Modern Slavery Bill should encourage supply chain transparency reporting

Gurjit Degun
10 February 2014

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10 February 2014 | Gurjit Degun

The Modern Slavery Bill should encourage companies to report on what they are doing to make sure there is no malpractice in their supply chains.

Giving evidence in the House of Commons last week, Kevin Green, chief executive of the Recruitment and Employment Confederation (REC) said he would support some form of public reporting requirement for end users.

He told MPs on the Joint Select Committee scrutinising the Draft Modern Slavery Bill: “One of the issues that we see in terms of supply chain management in relation to our members is that it is predominantly driven by cost. We think that by getting the end user, the end hirer, to take responsibility for the supply chain would be very effective in tackling slavery.

“Asking public bodies to declare how they’re addressing this issue would [encourage them to] proactively manage their supply chain in making sure it was adhering to best practice.”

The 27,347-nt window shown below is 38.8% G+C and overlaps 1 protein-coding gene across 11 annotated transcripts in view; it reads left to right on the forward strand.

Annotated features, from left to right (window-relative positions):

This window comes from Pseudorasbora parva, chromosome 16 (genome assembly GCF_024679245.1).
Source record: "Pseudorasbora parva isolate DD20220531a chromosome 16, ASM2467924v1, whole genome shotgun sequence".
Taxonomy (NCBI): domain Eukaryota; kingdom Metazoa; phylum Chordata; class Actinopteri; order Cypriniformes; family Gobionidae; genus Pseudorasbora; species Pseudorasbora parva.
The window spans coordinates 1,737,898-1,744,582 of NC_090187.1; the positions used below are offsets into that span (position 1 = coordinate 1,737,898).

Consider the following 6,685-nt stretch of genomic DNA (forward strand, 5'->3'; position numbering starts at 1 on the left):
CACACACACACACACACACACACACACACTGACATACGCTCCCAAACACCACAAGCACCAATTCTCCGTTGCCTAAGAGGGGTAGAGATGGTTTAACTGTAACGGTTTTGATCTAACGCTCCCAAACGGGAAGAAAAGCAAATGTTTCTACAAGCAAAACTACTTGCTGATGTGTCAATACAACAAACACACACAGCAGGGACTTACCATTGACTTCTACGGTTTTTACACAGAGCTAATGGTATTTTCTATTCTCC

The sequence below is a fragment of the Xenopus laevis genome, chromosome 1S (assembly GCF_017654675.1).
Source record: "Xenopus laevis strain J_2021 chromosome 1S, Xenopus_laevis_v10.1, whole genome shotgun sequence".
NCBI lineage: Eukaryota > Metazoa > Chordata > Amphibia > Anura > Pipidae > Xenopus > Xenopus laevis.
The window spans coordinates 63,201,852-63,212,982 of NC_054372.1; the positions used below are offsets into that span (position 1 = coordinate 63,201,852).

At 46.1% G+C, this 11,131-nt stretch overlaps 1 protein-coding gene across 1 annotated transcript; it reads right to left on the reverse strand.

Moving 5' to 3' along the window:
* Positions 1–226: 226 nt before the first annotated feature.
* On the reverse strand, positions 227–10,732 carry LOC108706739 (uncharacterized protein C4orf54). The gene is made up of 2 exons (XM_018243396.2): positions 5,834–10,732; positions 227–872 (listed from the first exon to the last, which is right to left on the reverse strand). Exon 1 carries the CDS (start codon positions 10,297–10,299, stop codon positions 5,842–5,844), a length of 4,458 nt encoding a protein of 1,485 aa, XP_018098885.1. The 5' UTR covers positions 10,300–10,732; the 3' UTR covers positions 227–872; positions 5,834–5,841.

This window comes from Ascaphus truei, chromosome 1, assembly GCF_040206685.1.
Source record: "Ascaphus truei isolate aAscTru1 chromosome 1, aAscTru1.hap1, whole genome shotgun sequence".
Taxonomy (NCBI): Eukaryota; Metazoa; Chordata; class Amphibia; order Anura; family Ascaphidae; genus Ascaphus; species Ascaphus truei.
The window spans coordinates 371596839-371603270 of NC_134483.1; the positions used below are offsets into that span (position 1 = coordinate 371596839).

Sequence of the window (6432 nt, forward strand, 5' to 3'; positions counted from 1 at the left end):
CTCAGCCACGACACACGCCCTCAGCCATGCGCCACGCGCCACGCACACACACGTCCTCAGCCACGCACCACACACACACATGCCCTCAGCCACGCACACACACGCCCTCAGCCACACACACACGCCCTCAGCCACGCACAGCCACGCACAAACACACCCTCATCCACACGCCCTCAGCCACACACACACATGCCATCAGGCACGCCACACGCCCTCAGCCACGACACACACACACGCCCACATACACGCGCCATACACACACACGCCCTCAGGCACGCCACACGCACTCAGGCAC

He explained the government should encourage the REC’s members to report criminal activity and make sure it does not have a detrimental effect on their business.

CIPS director of business solutions Andrew Coulcher agreed with Green and added there is a need to understand how organisations are taking the requirements of awareness, policy and due diligence further down the supply chain.

“What we don’t see so much of is how that is being cascaded further down the supply chain where a lot of the vulnerability sits,” he said.

Coulcher also said that a collaborative approach between governments, non-governmental organisations such as border control, and industry is key to stamping out slavery in the supply chain.

He added the supply chain can often be a “blind spot” for companies so they need to be given the tools to help them fully understand the complexities of supply chains. “What we would advocate is giving organisations the confidence not to turn a blind eye but to own up to it and work collaboratively with the companies that don’t have best practices in place,” said Coulcher. “Our view is encourage, provide the tools, and confront the issue.”

He also said training and awareness is needed throughout companies to understand what business risks can occur if there is malpractice within the supply chain. “What we find is that there’s a fairly well recognised procurement organisation responsible for contracting the suppliers but quite often there’s a lot of other people in the organisation that have relationships with suppliers,” said Coulcher. “So it’s raising awareness of where these risks might be occurring at all touch points of the organisation.”

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